From 1841 to 1845 Franck lived in London, Paris and then in Rome, where he became a member of the Accademia di Santa Cecilia, one of the world’s oldest music institutions. In 1845 he moved to Berlin and in 1850 he married Tony Thiedemann (1827–1875), an accomplished pianist whom he had met years earlier at the Berlin home of Mendelssohn’s sister, Fanny. From 1851 to 1859 he taught piano and music theory at the Rhenish Music School in Cologne and became one of the bright lights of Cologne’s music scene, conducting the choral society and performing his own works on the Concert Society’s programmes. In 1858 he and his wife welcomed their only son, Richard, who was to become a distinguished pianist, conductor and composer in his own right. In 1859, after Franck’s application to succeed Schumann as the Municipal Music Director in Düsseldorf was rejected (despite the recommendation of Ferdinand Hiller, Cologne’s Music Director), Franck travelled to Bern to run its newly established conservatory. In 1867 he returned to Berlin to teach first at the Stern Conservatory (1867–1878) and then at Emil Breslaur’s Conservatory (1878–1892). In Berlin Franck’s students included Moritz Moszkowski (also enjoying a revival), who in turn taught Frank Damrosch, Josef Hofmann and Thomas Beecham.

Franck’s oeuvre includes orchestral works (several symphonies and piano concertos, a concerto for two pianos and orchestra, two violin concertos, as well as numerous overtures); chamber music (two string sextets, a piano sextet, a piano quintet, two string quintets, three string quartets, six piano trios, four violin sonatas and two cello sonatas); numerous piano works, including nineteen sonatas, with a few songs and duets. While the three pieces featured on this recording are only a small part of this much larger body of work, they do impart important insights into Franck’s approach to composing and they provide the listener with a sense of how Franck “fits in” amongst the German romantic composers of the nineteenth century.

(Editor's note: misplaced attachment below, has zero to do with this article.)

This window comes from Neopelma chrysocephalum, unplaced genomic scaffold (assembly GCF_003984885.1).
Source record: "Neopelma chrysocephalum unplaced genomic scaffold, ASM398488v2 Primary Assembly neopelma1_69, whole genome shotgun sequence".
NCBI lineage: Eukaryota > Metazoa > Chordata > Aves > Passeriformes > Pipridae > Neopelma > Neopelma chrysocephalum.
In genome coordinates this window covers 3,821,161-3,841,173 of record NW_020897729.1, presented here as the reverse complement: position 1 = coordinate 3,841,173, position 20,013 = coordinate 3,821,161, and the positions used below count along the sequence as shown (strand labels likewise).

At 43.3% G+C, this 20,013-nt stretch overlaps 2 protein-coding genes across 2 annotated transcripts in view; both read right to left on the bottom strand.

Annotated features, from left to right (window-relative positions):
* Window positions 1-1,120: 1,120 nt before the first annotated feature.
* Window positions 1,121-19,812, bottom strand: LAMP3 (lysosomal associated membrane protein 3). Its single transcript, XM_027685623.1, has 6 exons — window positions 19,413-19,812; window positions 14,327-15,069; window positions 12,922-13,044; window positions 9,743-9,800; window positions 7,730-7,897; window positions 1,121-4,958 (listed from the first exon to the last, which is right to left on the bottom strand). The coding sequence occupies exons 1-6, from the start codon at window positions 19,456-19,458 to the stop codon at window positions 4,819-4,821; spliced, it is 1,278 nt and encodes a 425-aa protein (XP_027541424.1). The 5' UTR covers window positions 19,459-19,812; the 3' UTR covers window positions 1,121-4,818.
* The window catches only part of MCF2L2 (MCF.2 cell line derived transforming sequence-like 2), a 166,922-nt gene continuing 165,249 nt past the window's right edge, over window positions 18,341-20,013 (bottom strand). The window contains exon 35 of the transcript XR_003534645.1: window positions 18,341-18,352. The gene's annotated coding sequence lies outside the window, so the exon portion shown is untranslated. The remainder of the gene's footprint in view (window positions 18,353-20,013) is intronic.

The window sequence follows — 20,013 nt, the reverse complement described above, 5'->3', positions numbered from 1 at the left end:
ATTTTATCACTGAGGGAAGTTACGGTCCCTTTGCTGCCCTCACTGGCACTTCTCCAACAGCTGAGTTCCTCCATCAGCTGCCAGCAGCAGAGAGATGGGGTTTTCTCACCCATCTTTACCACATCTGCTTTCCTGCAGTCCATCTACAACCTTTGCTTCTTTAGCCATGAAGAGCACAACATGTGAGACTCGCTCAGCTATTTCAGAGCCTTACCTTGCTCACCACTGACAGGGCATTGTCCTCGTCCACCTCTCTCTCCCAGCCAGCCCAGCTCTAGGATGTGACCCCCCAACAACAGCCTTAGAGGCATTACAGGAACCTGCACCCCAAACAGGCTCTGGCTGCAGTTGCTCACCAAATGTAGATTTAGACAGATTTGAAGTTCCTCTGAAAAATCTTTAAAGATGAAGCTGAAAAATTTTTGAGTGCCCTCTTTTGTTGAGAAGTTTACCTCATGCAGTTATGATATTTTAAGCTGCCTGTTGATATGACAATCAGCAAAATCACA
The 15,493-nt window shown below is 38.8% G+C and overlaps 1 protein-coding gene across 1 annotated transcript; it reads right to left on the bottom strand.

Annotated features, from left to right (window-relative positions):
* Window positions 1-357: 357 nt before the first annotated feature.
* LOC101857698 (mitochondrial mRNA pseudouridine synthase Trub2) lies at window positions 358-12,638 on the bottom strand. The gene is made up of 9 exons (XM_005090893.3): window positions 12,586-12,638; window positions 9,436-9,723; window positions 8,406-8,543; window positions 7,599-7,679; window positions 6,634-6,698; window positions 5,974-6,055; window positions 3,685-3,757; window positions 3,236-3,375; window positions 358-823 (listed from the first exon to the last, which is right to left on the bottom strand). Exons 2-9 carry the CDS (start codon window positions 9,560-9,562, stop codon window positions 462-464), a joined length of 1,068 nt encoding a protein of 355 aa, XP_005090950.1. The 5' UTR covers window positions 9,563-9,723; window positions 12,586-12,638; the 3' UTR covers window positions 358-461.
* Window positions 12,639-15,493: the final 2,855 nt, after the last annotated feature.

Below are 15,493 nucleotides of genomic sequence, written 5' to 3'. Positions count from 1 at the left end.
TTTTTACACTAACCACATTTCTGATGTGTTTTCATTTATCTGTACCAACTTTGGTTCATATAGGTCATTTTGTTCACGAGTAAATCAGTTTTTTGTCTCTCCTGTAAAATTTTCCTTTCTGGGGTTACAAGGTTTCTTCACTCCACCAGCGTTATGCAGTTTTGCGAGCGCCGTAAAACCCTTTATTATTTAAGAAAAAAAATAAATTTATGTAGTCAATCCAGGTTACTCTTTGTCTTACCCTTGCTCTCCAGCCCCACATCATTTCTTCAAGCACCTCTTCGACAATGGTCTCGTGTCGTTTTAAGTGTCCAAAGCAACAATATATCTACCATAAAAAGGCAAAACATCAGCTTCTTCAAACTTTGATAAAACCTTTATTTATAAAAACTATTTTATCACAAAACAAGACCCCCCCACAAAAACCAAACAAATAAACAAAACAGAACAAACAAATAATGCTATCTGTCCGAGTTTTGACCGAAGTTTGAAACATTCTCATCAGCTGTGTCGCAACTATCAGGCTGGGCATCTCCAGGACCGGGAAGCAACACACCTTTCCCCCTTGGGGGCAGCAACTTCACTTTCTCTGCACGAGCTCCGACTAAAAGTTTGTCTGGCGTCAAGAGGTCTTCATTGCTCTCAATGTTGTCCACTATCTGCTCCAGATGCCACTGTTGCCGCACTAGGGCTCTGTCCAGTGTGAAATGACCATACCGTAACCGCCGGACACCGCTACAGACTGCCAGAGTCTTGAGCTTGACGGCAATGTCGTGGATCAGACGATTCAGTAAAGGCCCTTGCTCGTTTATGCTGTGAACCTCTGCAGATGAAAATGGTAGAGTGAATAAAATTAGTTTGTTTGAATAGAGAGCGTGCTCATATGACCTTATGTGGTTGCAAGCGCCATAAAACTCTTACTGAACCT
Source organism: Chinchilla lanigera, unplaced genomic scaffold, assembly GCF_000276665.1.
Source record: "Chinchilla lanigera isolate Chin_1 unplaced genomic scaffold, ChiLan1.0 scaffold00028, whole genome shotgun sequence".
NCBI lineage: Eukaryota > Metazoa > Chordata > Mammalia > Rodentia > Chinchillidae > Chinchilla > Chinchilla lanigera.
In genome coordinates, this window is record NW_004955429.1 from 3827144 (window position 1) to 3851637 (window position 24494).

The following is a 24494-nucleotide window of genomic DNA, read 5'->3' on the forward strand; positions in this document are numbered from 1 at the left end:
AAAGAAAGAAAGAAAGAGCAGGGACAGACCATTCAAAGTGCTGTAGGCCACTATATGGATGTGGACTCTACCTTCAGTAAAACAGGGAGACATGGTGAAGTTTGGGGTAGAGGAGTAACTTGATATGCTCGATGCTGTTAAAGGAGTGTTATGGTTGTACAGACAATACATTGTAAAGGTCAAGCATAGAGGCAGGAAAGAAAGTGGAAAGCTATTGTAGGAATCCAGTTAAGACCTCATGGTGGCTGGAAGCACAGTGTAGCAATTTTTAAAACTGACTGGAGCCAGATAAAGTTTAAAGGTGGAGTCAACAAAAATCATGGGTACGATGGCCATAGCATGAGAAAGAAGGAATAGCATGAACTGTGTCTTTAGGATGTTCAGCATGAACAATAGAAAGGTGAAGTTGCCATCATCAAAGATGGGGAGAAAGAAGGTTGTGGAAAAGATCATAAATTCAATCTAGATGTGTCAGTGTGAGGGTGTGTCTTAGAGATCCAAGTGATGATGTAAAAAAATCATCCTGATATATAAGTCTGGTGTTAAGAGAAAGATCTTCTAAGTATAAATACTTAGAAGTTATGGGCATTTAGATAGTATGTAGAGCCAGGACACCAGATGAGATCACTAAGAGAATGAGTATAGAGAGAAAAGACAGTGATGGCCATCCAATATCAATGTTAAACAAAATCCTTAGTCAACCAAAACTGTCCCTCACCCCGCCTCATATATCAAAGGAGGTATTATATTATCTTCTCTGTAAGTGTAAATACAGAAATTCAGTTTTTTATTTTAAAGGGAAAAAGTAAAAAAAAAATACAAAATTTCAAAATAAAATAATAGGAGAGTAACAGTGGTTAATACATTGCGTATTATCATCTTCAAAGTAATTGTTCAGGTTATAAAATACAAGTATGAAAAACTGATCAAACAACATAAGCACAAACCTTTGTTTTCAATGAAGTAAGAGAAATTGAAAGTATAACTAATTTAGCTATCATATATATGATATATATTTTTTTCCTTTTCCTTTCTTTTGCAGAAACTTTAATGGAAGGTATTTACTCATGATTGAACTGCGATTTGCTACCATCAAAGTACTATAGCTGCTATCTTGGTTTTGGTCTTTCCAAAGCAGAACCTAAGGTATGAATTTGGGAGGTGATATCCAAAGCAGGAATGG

With its impeccable construction, its clearly balanced themes, its symmetrical phrase structure, and its overall refinement and elegance, Franck’s Piano Trio in E flat major, Op 22, owes a great debt to Mendelssohn. In the Scherzo, especially, one sees Mendelssohn’s hand in the way Franck builds upon and layers diverse themes to create an emotional intensity characteristic of the new romantic music aesthetic. Mendelssohn’s narrative also underlies the hymn-like piano prelude ultimately heard in the violin and the polyphonic writing in the Andante con moto. While there is a clear artistic kinship between Franck and Mendelssohn, it would be shortsighted to view his work solely within the prism of a Mendelssohnian model. For example, in the Allegro molto vivace Franck employs inspired piano passages and rapid rhythmic motives to create an unbridled lyricism that is more reminiscent of his friend, Robert Schumann.